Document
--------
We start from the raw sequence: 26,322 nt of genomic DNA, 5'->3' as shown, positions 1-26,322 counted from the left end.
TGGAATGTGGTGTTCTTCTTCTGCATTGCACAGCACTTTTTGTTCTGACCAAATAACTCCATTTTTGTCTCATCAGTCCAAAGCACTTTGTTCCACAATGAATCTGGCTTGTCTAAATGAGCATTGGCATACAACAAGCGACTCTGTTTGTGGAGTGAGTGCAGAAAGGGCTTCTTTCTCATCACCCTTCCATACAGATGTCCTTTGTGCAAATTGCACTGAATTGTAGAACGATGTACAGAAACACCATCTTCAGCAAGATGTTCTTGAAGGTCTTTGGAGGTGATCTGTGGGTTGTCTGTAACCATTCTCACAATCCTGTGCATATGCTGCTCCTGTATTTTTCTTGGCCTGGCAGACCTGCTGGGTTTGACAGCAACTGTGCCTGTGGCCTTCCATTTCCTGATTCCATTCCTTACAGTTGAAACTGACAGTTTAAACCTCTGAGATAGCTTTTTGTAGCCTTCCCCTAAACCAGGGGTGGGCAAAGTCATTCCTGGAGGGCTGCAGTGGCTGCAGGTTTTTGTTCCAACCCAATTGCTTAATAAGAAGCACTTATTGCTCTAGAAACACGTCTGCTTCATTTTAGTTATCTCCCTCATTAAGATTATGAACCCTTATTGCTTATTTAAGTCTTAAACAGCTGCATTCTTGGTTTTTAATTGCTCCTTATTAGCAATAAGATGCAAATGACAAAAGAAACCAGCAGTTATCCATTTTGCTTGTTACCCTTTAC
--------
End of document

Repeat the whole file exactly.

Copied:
We start from the raw sequence: 26,322 nt of genomic DNA, 5'->3' as shown, positions 1-26,322 counted from the left end.
TGGAATGTGGTGTTCTTCTTCTGCATTGCACAGCACTTTTTGTTCTGACCAAATAACTCCATTTTTGTCTCATCAGTCCAAAGCACTTTGTTCCACAATGAATCTGGCTTGTCTAAATGAGCATTGGCATACAACAAGCGACTCTGTTTGTGGAGTGAGTGCAGAAAGGGCTTCTTTCTCATCACCCTTCCATACAGATGTCCTTTGTGCAAATTGCACTGAATTGTAGAACGATGTACAGAAACACCATCTTCAGCAAGATGTTCTTGAAGGTCTTTGGAGGTGATCTGTGGGTTGTCTGTAACCATTCTCACAATCCTGTGCATATGCTGCTCCTGTATTTTTCTTGGCCTGGCAGACCTGCTGGGTTTGACAGCAACTGTGCCTGTGGCCTTCCATTTCCTGATTCCATTCCTTACAGTTGAAACTGACAGTTTAAACCTCTGAGATAGCTTTTTGTAGCCTTCCCCTAAACCAGGGGTGGGCAAAGTCATTCCTGGAGGGCTGCAGTGGCTGCAGGTTTTTGTTCCAACCCAATTGCTTAATAAGAAGCACTTATTGCTCTAGAAACACGTCTGCTTCATTTTAGTTATCTCCCTCATTAAGATTATGAACCCTTATTGCTTATTTAAGTCTTAAACAGCTGCATTCTTGGTTTTTAATTGCTCCTTATTAGCAATAAGATGCAAATGACAAAAGAAACCAGCAGTTATCCATTTTGCTTGTTACCCTTTAC